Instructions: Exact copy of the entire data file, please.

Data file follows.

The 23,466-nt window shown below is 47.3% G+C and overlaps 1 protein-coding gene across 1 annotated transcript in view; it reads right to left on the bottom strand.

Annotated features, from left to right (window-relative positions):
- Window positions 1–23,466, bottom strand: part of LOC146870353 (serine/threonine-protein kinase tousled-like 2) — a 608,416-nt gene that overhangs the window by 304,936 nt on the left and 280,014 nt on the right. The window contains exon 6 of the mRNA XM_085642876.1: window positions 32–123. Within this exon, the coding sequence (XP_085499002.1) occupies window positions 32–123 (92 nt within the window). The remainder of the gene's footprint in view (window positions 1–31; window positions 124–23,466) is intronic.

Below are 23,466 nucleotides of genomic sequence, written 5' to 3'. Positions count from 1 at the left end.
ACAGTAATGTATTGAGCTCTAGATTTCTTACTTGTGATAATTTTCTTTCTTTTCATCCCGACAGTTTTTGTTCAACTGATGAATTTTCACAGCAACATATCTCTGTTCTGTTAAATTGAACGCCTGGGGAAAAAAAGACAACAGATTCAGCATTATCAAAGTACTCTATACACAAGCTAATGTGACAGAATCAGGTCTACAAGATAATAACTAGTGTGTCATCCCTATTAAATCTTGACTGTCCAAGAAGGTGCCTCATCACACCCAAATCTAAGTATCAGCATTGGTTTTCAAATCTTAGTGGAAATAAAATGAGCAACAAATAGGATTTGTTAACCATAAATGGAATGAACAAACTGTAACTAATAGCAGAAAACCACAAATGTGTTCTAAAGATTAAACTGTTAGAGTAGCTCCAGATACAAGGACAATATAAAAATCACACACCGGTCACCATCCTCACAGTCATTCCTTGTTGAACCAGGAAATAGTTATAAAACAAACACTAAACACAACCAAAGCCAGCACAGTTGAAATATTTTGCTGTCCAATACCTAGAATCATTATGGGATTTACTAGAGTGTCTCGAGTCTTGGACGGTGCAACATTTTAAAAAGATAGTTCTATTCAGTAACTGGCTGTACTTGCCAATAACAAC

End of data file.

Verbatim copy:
The 23,466-nt window shown below is 47.3% G+C and overlaps 1 protein-coding gene across 1 annotated transcript in view; it reads right to left on the bottom strand.

Annotated features, from left to right (window-relative positions):
- Window positions 1–23,466, bottom strand: part of LOC146870353 (serine/threonine-protein kinase tousled-like 2) — a 608,416-nt gene that overhangs the window by 304,936 nt on the left and 280,014 nt on the right. The window contains exon 6 of the mRNA XM_085642876.1: window positions 32–123. Within this exon, the coding sequence (XP_085499002.1) occupies window positions 32–123 (92 nt within the window). The remainder of the gene's footprint in view (window positions 1–31; window positions 124–23,466) is intronic.

Below are 23,466 nucleotides of genomic sequence, written 5' to 3'. Positions count from 1 at the left end.
ACAGTAATGTATTGAGCTCTAGATTTCTTACTTGTGATAATTTTCTTTCTTTTCATCCCGACAGTTTTTGTTCAACTGATGAATTTTCACAGCAACATATCTCTGTTCTGTTAAATTGAACGCCTGGGGAAAAAAAGACAACAGATTCAGCATTATCAAAGTACTCTATACACAAGCTAATGTGACAGAATCAGGTCTACAAGATAATAACTAGTGTGTCATCCCTATTAAATCTTGACTGTCCAAGAAGGTGCCTCATCACACCCAAATCTAAGTATCAGCATTGGTTTTCAAATCTTAGTGGAAATAAAATGAGCAACAAATAGGATTTGTTAACCATAAATGGAATGAACAAACTGTAACTAATAGCAGAAAACCACAAATGTGTTCTAAAGATTAAACTGTTAGAGTAGCTCCAGATACAAGGACAATATAAAAATCACACACCGGTCACCATCCTCACAGTCATTCCTTGTTGAACCAGGAAATAGTTATAAAACAAACACTAAACACAACCAAAGCCAGCACAGTTGAAATATTTTGCTGTCCAATACCTAGAATCATTATGGGATTTACTAGAGTGTCTCGAGTCTTGGACGGTGCAACATTTTAAAAAGATAGTTCTATTCAGTAACTGGCTGTACTTGCCAATAACAAC